Novel Treatment Approaches on the Horizon in Multiple Myeloma

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Clinicians who treat multiple myeloma can anticipate a host of new treatments: melflufen, cereblon E3 ligase modulators (CELMoDs), antibody-drug conjugates, bispecific antibodies, and chimeric antigen receptor (CAR) T-cell therapies. Kenneth C. Anderson, MD, FASCO, Director of the Jerome Lipper Multiple Myeloma Center at Dana-Farber Cancer Institute and the Kraft Family Professor of Medicine at Harvard Medical School, shared his enthusiasm over these novel treatment approaches in a presentation during the 2020 Debates and Didactics in Hematology and Oncology Virtual Conference, sponsored by Emory University Winship Cancer Institute.1

Kenneth C. Anderson, MD, FASCO

Kenneth C. Anderson, MD, FASCO

“In the future, we will be able to achieve minimal residual disease negativity with our targeted therapies and restore host antimyeloma immunity with immunotherapy approaches,” Dr. Anderson said. “When we do both, we will achieve long-term disease-free survival and potential cure.”

Melflufen: A New Alkylating Agent

Melflufen is a first-in-class peptide-conjugated alkylating agent that targets aminopeptidases, which are abundant in myeloma. It is a melphalan prodrug that is rapidly taken up by myeloma cells and hydrolyzed to release an alkylator payload. “The idea is to get a better therapeutic index with this drug,” Dr. Anderson said.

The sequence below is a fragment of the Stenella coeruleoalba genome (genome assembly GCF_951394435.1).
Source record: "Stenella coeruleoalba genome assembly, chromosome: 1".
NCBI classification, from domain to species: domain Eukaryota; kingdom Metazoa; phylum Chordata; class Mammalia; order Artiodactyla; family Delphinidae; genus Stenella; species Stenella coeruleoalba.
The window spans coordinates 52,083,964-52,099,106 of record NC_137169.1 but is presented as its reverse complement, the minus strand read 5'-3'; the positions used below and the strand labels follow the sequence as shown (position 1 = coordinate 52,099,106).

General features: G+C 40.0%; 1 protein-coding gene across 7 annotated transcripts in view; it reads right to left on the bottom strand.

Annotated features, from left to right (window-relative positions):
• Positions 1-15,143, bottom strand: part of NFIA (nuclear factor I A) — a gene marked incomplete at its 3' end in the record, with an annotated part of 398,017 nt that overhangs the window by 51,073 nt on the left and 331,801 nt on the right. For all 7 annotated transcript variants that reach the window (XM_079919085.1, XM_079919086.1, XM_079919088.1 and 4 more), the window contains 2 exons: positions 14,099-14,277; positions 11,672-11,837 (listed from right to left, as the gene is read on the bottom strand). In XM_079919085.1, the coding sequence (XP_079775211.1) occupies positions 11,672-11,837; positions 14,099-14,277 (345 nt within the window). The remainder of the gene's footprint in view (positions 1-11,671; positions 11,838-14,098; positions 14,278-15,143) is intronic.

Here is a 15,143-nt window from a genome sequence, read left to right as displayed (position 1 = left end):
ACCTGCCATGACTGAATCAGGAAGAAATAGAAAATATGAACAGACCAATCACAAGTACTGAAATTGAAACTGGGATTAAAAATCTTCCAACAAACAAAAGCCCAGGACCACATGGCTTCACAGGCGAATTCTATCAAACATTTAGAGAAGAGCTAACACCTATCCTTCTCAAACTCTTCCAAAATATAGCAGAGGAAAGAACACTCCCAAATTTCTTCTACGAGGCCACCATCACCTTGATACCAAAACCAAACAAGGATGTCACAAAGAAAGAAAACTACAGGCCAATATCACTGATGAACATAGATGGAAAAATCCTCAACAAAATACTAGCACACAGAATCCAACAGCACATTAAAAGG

On August 29, 2020, the U.S. Food and Drug Administration (FDA) granted Priority Review to melflufen in combination with dexamethasone for patients whose disease
is refractory to at least one proteasome inhibitor, one immunomodulatory drug, and one anti-CD38 antibody (ie, triple class–refractory). The submission is based on the results from the pivotal phase II study HORIZON, which involved 121 patients with relapsed or refractory disease, 93 of whom had triple class–refractory disease. At the 2019 American Hematology Association (ASH) Annual Meeting & Exposition, Mateos et al reported the response rate to melflufen was 29% overall and 24% in triple class–refractory patients.2 The median duration of response was 7.5 months, the median progression-free survival was 4.0 months, and the median overall survival was 11.3 months. Efficacy for melflufen was comparable in patients with extramedullary disease and in those with high-risk cytogenetics.